Opinion: Looking back on 2018, athletes who dared to speak out became our heroesDecember 26, 2018
In the year 2068, what will they remember most about sports in 2018? Fifty years from now, what will matter?
Just as we look back 50 years and identify 1968 as a year of sports protest and upheaval in the midst of national tragedy and violence, the 2018 year in sports will be remembered as a reflection of the culture of our time.
So, while the startling comebacks of Serena Williams and Tiger Woods and the continued dominance of LeBron James will not be forgotten — and the athletic brilliance of the Philadelphia Eagles, Washington Capitals and Boston Red Sox will stay with their fans forever — it’s a good bet that the bravery of Simone Biles, Aly Raisman, Jordyn Wieber, Rachael Denhollander and more than 350 other survivors of Larry Nassar’s sexual abuse will be the bigger takeaway from 2018.
Combine the gymnasts with Nike’s support of Colin Kaepernick and his campaign against social injustice, which did the impossible and quieted the previously un-mutable Donald Trump, and I think we’ve discovered what they’ll be talking about in 50 years:
Athletes who dared to speak out against all odds, and the changes that came from their heroism.
We don’t know exactly where the Kaepernick conversation will take us in 10 years, or 20, but as today’s more socially active youngsters age and begin leading the nation, it’s likely his name and what it represents will be a touchstone for them. Kaepernick is a lightning rod now, but it’s not difficult to picture a more demographically diverse America in 2068 gravitating to his story about remaining true to one’s beliefs while essentially becoming unemployable in a league afraid of social change.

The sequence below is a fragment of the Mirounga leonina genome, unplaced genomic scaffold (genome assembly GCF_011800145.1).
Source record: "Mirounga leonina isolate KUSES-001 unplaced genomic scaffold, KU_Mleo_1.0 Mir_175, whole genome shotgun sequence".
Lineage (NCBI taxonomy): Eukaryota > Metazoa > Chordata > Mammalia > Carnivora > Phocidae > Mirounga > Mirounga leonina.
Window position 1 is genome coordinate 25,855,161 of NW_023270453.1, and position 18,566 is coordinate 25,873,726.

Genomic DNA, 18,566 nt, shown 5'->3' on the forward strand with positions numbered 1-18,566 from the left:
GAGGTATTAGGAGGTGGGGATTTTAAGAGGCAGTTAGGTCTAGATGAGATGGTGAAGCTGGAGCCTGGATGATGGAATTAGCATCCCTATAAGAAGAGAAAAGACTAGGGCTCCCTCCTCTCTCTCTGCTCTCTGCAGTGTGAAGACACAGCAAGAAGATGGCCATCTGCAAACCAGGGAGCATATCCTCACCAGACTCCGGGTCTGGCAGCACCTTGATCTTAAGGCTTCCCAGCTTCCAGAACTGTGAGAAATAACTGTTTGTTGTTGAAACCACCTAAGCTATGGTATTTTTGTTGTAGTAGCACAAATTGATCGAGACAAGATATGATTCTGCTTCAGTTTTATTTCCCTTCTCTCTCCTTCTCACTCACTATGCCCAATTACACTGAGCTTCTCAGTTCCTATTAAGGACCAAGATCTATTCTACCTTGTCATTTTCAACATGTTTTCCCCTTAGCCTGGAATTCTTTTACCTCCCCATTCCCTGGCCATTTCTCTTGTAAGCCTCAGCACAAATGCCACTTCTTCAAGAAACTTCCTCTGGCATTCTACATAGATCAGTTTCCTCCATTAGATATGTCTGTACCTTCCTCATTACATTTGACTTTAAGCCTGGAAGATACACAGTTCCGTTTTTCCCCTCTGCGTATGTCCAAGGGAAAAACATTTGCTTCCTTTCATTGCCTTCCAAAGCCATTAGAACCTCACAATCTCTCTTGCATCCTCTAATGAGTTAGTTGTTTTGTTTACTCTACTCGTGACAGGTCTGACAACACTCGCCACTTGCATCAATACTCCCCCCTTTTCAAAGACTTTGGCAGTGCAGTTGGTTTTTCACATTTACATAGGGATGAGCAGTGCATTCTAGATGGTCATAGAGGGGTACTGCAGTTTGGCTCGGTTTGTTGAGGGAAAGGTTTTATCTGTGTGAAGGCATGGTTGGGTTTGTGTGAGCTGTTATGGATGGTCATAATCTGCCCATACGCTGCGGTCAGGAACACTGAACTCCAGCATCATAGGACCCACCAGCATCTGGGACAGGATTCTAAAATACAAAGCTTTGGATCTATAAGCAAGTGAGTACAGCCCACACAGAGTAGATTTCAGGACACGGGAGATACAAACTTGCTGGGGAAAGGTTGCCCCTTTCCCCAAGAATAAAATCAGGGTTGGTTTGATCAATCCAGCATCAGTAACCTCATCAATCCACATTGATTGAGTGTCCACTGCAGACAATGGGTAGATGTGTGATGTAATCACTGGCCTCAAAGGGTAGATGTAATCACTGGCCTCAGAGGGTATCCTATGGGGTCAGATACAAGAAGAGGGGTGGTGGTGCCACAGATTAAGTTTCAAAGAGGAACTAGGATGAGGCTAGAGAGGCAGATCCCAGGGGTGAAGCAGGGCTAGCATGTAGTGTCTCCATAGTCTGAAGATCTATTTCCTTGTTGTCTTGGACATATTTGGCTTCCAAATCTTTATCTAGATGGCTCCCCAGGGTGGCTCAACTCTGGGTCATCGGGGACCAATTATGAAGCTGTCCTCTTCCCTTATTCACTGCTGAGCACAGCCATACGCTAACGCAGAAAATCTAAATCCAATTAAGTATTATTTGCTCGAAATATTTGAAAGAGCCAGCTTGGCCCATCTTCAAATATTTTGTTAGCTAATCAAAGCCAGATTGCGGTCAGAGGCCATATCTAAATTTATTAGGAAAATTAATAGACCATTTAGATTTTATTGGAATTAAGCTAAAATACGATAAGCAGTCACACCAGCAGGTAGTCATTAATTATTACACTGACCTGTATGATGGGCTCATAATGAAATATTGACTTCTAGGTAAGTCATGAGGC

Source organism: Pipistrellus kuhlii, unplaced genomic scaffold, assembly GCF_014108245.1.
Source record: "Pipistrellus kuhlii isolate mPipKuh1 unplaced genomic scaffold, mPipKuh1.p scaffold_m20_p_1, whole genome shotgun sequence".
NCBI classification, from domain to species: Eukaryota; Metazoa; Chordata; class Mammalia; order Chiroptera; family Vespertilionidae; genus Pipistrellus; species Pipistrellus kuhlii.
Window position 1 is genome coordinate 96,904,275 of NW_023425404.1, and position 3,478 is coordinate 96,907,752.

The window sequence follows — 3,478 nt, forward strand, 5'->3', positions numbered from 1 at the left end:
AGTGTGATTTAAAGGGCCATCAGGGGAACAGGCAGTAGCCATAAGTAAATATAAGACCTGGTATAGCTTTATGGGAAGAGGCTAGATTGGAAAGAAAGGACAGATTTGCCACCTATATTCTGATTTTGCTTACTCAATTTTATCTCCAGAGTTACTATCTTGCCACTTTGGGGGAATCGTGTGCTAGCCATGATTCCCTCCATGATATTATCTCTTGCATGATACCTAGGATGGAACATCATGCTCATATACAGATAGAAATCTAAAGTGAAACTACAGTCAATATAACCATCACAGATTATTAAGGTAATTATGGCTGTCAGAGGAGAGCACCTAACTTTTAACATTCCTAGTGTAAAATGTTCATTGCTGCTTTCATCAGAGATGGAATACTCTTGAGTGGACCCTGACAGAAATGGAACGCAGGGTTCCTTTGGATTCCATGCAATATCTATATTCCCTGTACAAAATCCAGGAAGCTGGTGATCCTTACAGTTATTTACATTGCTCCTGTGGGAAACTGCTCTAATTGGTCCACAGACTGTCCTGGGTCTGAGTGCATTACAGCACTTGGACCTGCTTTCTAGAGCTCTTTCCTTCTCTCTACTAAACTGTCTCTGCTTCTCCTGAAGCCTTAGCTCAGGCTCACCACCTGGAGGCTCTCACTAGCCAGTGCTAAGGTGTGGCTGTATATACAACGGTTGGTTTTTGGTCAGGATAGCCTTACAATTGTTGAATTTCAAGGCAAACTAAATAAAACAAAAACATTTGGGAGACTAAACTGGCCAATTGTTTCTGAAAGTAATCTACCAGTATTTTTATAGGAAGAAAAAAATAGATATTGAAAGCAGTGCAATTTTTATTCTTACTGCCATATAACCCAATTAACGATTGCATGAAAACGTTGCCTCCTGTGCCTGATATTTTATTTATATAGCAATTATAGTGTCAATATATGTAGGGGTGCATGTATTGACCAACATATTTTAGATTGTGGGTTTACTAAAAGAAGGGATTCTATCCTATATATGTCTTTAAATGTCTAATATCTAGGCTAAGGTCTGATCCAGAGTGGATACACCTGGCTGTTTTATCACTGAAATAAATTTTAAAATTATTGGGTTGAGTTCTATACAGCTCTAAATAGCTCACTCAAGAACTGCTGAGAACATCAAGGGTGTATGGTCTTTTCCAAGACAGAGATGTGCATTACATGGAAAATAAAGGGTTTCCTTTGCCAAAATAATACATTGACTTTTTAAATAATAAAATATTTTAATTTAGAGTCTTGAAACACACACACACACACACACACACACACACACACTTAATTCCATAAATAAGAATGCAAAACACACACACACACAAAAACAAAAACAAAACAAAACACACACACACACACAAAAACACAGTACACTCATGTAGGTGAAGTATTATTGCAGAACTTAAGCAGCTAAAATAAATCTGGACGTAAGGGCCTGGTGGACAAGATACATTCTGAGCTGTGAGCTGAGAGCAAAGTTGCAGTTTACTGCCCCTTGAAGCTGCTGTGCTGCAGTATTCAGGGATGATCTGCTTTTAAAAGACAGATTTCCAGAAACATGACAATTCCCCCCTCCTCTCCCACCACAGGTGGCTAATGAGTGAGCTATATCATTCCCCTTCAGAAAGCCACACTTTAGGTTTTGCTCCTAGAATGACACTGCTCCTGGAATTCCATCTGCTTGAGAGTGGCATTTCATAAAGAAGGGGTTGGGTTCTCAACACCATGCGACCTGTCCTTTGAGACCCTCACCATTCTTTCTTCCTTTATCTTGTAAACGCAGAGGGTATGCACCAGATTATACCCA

And what about that league? The NFL has enjoyed a jolt in popularity this year, with truly intriguing story lines coming out of Kansas City, Los Angeles, New Orleans and Chicago, but this fact won’t age well:
The NFL team in Washington needed a quarterback but wouldn’t sign Kaepernick, yet felt comfortable picking up linebacker Reuben Foster three days after he allegedly hit a woman.
That truth is devastating in 2018, and it will only look worse as time marches on.
As for the Nassar horrors, they bookend the year. In January, gymnasts known and unknown, dozens of them, testified one after another in a packed Michigan courtroom, their devastating stories captured on television and shown to the nation. Congress beckoned, so they told their stories again as anger mounted over what the leaders of the U.S. Olympic movement did not do to protect them.
Finally, in December, the awful facts came out: the two top leaders of the U.S. Olympic Committee, one already gone, the other about to be fired, had known about Nassar’s abuse for 13 ½ months and failed to do anything to stop him.
The fallout from the Nassar scandal will continue into 2019, and perhaps beyond, but this much we know: the USOC likely will never be the same, and that’s a very good thing.
Speaking of speaking out and charting a path off the courts on which they play, Serena and LeBron both turned in stellar performances: Williams as the face and voice of working moms, James as a role model for kids who are growing up as he did.
But even they did not combine success on the playing field with a lasting impact in the real world the way Biles did. While becoming the conscience of her sport — speaking out, tweeting and saving USA Gymnastics from itself and its deeply flawed leaders — she also stormed to a fourth consecutive world all-around title and led the United States to a third consecutive world team championship, with the 2020 Tokyo Olympics looming on the horizon.
Here’s a guess, 2068: you’ll definitely remember that.
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